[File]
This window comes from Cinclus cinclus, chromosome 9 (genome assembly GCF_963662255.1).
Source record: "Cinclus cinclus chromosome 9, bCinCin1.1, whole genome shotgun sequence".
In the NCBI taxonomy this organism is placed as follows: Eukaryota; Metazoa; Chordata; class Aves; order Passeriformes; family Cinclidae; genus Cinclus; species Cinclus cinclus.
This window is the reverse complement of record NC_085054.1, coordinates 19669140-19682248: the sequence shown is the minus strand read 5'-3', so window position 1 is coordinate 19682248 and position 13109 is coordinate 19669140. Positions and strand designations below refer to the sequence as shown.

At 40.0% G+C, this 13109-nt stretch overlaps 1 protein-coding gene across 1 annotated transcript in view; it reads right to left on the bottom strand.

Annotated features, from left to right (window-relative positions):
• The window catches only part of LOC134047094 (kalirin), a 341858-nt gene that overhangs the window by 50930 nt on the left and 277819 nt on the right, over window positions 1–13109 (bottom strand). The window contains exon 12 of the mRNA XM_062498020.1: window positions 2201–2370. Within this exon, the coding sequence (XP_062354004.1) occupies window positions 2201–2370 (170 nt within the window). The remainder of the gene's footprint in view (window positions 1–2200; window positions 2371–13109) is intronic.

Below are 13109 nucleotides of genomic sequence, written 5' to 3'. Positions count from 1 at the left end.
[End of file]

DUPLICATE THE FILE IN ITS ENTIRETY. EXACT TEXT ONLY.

This window comes from Cinclus cinclus, chromosome 9 (genome assembly GCF_963662255.1).
Source record: "Cinclus cinclus chromosome 9, bCinCin1.1, whole genome shotgun sequence".
In the NCBI taxonomy this organism is placed as follows: Eukaryota; Metazoa; Chordata; class Aves; order Passeriformes; family Cinclidae; genus Cinclus; species Cinclus cinclus.
This window is the reverse complement of record NC_085054.1, coordinates 19669140-19682248: the sequence shown is the minus strand read 5'-3', so window position 1 is coordinate 19682248 and position 13109 is coordinate 19669140. Positions and strand designations below refer to the sequence as shown.

At 40.0% G+C, this 13109-nt stretch overlaps 1 protein-coding gene across 1 annotated transcript in view; it reads right to left on the bottom strand.

Annotated features, from left to right (window-relative positions):
• The window catches only part of LOC134047094 (kalirin), a 341858-nt gene that overhangs the window by 50930 nt on the left and 277819 nt on the right, over window positions 1–13109 (bottom strand). The window contains exon 12 of the mRNA XM_062498020.1: window positions 2201–2370. Within this exon, the coding sequence (XP_062354004.1) occupies window positions 2201–2370 (170 nt within the window). The remainder of the gene's footprint in view (window positions 1–2200; window positions 2371–13109) is intronic.

Below are 13109 nucleotides of genomic sequence, written 5' to 3'. Positions count from 1 at the left end.